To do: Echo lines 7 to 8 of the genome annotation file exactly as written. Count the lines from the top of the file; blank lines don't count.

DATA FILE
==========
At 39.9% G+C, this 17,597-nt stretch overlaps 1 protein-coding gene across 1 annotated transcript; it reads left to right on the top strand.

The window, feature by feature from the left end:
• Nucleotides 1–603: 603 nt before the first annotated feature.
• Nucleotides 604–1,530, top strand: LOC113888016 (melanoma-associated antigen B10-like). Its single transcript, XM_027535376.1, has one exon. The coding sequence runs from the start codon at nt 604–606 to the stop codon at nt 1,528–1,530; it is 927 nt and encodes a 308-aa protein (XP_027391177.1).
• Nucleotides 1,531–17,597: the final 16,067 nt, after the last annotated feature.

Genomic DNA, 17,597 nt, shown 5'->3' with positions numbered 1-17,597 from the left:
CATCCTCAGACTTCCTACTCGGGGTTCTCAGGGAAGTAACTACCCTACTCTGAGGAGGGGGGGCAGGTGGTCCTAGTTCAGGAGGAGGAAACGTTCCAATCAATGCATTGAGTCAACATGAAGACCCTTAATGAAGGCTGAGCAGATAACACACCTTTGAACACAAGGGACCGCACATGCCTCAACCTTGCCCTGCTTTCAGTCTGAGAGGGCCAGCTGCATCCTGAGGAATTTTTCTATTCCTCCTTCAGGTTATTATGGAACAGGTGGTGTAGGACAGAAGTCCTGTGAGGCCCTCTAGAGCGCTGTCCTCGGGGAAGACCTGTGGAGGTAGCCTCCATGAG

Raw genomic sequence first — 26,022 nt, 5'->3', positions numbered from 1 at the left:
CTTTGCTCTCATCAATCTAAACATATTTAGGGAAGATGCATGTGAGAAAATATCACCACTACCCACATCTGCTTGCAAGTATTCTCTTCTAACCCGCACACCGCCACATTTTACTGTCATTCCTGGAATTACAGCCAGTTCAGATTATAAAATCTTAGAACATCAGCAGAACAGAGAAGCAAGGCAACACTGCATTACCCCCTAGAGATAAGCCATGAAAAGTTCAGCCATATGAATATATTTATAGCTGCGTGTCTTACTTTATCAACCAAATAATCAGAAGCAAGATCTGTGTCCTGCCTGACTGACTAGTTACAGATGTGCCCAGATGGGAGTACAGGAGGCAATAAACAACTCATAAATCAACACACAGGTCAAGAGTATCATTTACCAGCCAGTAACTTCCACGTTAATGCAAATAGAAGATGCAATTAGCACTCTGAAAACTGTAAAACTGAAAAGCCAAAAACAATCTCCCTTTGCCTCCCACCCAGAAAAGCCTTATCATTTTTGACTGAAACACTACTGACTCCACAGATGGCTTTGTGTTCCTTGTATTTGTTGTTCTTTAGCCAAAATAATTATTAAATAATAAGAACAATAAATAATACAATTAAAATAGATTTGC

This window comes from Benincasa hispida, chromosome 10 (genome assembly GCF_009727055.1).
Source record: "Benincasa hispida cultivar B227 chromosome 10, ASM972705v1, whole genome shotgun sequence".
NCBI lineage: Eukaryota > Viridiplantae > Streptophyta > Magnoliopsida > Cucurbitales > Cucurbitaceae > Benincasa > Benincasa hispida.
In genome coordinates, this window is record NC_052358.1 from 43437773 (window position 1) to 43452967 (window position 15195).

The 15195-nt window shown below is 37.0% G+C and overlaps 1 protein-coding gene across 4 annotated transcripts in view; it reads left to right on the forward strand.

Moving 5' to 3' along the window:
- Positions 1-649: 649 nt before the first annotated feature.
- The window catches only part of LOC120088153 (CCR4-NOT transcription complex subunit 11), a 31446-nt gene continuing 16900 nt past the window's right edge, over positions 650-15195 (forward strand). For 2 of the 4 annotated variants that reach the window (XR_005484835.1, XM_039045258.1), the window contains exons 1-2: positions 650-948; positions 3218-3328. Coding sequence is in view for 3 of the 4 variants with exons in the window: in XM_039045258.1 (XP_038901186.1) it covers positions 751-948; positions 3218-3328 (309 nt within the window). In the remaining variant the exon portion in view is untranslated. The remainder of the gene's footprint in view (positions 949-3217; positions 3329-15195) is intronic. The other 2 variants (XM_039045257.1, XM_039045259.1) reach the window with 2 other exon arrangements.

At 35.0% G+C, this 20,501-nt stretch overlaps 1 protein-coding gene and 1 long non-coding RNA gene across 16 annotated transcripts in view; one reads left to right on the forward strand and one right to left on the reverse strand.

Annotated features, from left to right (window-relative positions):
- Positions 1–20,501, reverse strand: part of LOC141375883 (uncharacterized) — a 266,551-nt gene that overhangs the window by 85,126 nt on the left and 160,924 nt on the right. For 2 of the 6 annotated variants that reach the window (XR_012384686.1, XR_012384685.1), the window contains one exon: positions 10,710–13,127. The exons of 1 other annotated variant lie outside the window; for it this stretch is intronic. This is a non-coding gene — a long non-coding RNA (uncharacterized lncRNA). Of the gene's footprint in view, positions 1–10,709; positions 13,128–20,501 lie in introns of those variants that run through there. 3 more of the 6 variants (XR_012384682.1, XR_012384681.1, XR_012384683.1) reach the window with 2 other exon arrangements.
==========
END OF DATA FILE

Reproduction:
CATCCTCAGACTTCCTACTCGGGGTTCTCAGGGAAGTAACTACCCTACTCTGAGGAGGGGGGGCAGGTGGTCCTAGTTCAGGAGGAGGAAACGTTCCAATCAATGCATTGAGTCAACATGAAGACCCTTAATGAAGGCTGAGCAGATAACACACCTTTGAACACAAGGGACCGCACATGCCTCAACCTTGCCCTGCTTTCAGTCTGAGAGGGCCAGCTGCATCCTGAGGAATTTTTCTATTCCTCCTTCAGGTTATTATGGAACAGGTGGTGTAGGACAGAAGTCCTGTGAGGCCCTCTAGAGCGCTGTCCTCGGGGAAGACCTGTGGAGGTAGCCTCCATGAG

Raw genomic sequence first — 26,022 nt, 5'->3', positions numbered from 1 at the left: